Nigeria not on list of 12 African countries to receive malaria vaccine doses
18 million doses of the RTS,S malaria vaccine will be rolled out to the countries over the next two years.
The World Health Organisation (WHO) announced in a statement on Wednesday, July 5, 2023 that 18 million doses of the RTS,S malaria vaccine will be rolled out to the countries over the next two years.
The beneficiaries are Benin, Burkina Faso, Burundi, Cameroon, the Democratic Republic of the Congo, Ghana, Kenya, Liberia, Malawi, Niger, Sierra Leone and Uganda. They will receive the doses starting during the last quarter of 2023, and are expected to roll them out by early 2024.
The first allocation round makes use of the supply of vaccine doses available to Gavi, Vaccine Alliance, via the United Nations International Children's Emergency Fund (UNICEF).
Gavi's Managing Director of Country Programmes Delivery, Thabani Maphosa, said the vaccine has the potential to prevent tens of thousands of future deaths.
"While we work with manufacturers to help ramp up supply, we need to make sure the doses that we do have are used as effectively as possible, which means applying all the learnings from our pilot programmes as we broaden out to a new total of 12 countries," he noted.
How countries were selected
In 2021, WHO recommended the widespread use of the RTS,S vaccine to specifically fight high P. falciparum malaria transmission.
Due to the limited supply of the vaccine, WHO developed a framework to guide where initial doses should be allocated, with primary focus on the areas of greatest need.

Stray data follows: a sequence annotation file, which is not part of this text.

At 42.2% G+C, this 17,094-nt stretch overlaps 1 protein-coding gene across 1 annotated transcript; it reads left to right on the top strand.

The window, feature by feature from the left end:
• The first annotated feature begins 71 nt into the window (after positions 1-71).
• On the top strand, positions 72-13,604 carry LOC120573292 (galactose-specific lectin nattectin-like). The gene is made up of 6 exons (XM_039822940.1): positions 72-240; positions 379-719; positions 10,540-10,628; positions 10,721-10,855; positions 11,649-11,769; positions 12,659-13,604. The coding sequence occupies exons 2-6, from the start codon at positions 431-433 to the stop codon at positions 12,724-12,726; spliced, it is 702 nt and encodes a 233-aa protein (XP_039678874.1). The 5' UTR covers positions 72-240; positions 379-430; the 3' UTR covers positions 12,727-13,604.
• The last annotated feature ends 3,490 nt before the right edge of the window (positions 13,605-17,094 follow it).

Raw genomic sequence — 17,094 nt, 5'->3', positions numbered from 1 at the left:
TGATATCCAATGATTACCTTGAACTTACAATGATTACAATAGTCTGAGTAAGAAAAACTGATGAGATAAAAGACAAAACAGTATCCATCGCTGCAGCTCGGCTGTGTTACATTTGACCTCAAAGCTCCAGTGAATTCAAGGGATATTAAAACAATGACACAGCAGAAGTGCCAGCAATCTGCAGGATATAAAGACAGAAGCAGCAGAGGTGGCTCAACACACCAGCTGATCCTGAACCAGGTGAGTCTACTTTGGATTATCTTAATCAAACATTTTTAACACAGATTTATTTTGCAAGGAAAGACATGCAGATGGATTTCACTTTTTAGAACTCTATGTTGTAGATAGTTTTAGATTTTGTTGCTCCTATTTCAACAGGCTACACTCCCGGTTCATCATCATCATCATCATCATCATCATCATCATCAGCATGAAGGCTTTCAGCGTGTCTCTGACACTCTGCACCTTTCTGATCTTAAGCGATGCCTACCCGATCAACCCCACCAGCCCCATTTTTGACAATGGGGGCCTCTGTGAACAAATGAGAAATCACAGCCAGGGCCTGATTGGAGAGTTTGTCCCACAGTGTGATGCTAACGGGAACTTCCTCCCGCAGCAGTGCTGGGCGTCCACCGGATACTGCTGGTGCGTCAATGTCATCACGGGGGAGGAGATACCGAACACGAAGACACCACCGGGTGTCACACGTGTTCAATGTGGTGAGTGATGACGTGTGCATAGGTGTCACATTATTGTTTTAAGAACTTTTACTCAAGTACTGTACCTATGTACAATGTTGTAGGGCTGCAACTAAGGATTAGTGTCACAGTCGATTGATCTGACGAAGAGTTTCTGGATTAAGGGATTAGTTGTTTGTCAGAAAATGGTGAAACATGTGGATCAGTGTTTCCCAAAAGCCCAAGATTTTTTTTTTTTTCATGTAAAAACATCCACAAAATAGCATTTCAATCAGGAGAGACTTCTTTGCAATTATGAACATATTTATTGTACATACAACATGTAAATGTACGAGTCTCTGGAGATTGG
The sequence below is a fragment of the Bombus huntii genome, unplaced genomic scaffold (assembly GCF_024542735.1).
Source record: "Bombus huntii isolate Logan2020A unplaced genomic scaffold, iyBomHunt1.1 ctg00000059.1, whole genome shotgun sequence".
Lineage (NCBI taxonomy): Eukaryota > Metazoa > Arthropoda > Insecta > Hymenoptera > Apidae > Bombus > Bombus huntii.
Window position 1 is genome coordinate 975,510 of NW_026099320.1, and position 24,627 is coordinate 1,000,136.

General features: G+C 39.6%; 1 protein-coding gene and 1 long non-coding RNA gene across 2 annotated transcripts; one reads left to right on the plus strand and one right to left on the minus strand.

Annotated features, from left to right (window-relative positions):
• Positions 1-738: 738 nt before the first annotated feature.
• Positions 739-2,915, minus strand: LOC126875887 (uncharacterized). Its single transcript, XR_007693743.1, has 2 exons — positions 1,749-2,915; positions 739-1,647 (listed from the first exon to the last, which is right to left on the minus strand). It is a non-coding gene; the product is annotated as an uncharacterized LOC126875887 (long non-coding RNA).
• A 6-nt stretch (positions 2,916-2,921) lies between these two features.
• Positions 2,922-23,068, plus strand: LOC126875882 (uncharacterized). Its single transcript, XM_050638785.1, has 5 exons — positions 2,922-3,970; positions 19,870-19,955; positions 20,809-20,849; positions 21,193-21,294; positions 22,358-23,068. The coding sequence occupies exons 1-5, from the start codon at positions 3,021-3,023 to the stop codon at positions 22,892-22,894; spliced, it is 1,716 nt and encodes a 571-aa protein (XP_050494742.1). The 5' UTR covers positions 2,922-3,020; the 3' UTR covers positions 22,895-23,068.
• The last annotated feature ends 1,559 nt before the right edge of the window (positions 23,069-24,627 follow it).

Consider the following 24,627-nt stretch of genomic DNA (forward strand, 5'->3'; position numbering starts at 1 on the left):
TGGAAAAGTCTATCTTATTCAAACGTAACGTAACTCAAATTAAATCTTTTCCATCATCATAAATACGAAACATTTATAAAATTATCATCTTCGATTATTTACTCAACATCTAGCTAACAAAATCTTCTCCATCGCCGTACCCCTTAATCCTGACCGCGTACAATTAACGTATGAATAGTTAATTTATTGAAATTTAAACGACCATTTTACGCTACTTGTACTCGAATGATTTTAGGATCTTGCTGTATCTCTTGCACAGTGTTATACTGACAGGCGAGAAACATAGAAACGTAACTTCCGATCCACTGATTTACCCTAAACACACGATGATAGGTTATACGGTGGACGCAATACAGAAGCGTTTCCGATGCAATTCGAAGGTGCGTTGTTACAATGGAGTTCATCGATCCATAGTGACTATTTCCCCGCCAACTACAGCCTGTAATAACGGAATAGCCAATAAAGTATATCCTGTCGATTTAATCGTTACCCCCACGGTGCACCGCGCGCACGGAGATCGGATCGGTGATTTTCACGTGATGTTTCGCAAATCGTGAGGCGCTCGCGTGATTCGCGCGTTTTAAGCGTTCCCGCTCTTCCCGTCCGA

Surprisingly, Nigeria did not make the list even though it carries the greatest malaria burden in the world.
In the last malaria report by WHO, Nigeria recorded 66.7 million malaria cases and 191,890 malaria deaths, more than any other country in the world in 2021.
Nigeria waits on vaccine next year
In April 2023, the Ministry of Health announced that the RTS,S malaria vaccine will become available for deployment in Nigeria starting in 2024.
The ministry's permanent secretary, Mamman Mamuda, said Nigeria submitted an application to Gavi to start receiving the vaccine by April 2024. It's unclear that the announced timeline works with Gavi's.
The RTS,S is the only WHO-recommended vaccine in high-transmission areas and more than 1.4 million children have received at least one of four doses in Ghana, Kenya and Malawi. WHO has praised the vaccine for decreasing malaria hospitalisations and deaths in the three pilot countries.
The annual global demand for malaria vaccines is estimated by WHO at 40 million to 60 million doses by 2026 alone. This is expected to grow to 80 million to 100 million doses each year by 2030.
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